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The Romantic Rebellion: Romantic Versus Classic Art [Illustrated] [Hardcover]

Sir Kenneth Clark
5.0 out of 5 stars  See all reviews (1 customer review)

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Product details

  • Hardcover: 368 pages
  • Publisher: John Murray Publishers Ltd; illustrated edition edition (29 Nov 1973)
  • Language: English
  • ISBN-10: 0856670103
  • ISBN-13: 978-0601080298
  • ASIN: 0719528577
  • Product Dimensions: 24.6 x 18 x 3 cm
  • Average Customer Review: 5.0 out of 5 stars  See all reviews (1 customer review)
  • Amazon Bestsellers Rank: 917,619 in Books (See Top 100 in Books)

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Product Description

During the second half of the eighteenth century, stormy years in Europe's history when the spirit of revolution was rising throughout the continent, a division appeared in all the arts, deeper and more radical than any that had preceded it. Rivalry between 2 schools of painting arose, the Romantic and the Classic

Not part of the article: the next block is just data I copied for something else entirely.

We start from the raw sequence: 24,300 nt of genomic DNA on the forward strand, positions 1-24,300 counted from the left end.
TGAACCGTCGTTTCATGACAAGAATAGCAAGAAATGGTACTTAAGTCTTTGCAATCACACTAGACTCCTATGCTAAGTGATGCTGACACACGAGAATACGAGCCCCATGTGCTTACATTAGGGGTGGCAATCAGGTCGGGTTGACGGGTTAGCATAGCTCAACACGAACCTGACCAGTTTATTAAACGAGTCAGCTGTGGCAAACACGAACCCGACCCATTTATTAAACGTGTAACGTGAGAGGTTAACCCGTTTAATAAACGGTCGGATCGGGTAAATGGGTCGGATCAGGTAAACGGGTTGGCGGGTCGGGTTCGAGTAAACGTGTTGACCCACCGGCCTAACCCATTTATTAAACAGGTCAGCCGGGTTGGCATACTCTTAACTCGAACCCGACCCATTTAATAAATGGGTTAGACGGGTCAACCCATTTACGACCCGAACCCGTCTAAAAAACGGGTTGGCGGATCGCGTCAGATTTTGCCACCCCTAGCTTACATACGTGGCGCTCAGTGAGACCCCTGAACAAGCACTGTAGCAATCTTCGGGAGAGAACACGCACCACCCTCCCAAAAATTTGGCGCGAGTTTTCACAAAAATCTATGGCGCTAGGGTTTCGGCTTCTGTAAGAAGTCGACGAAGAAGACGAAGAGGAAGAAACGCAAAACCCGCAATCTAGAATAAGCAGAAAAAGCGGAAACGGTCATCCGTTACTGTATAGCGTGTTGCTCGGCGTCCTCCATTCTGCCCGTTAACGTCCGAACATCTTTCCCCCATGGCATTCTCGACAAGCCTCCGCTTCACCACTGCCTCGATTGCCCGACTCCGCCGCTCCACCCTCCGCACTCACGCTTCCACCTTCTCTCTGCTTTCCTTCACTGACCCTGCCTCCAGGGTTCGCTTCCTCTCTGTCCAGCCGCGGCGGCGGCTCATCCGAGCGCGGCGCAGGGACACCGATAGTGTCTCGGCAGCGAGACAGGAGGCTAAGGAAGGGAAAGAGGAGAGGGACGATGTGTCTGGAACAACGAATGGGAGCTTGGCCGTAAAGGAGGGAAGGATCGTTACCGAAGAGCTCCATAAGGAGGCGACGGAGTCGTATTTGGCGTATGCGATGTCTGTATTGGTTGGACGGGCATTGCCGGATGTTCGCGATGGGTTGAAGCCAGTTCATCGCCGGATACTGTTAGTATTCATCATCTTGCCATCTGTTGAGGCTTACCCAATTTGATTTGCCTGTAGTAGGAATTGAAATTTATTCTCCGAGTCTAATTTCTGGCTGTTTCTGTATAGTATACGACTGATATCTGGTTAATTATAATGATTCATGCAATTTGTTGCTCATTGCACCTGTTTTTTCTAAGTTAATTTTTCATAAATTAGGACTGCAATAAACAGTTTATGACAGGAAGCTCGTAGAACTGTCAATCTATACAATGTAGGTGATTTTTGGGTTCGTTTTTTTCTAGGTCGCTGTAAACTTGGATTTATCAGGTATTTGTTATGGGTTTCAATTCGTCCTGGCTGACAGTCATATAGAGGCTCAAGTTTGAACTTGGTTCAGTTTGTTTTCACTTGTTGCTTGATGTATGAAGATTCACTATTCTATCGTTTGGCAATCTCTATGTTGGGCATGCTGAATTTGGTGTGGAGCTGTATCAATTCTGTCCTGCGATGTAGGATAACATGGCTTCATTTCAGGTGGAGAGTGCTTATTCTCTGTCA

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Most Helpful Customer Reviews
4 of 4 people found the following review helpful
5.0 out of 5 stars Still groovy after all these years 1 Feb 2013
By Peasant TOP 500 REVIEWER
Ok, most of the pictures are in black and white. Ok, the author has been dead for years. Why could anyone possibly want to read this book today? Because it's not only totally brilliant, it's gobsmackingly well-written and, indeed, as relevant as ever; that's why.

Instead of a rambling introductory essay full of obscure theoretical terms and ideas cribbed from Derrida, we dive straight into the gist. The preface simply tells us, in a few lines, that this is the book of the TV series. Chapter One is titled "David" (ie Jacques-Louis David, painter of "The Death of Marat" and artistic chronicler of the French Revolution) and, using the painter as his example, Clark plunges us into a vivid yet lucidly theoretical explanation of his subject, setting it in the background of the art of the Enlightenment.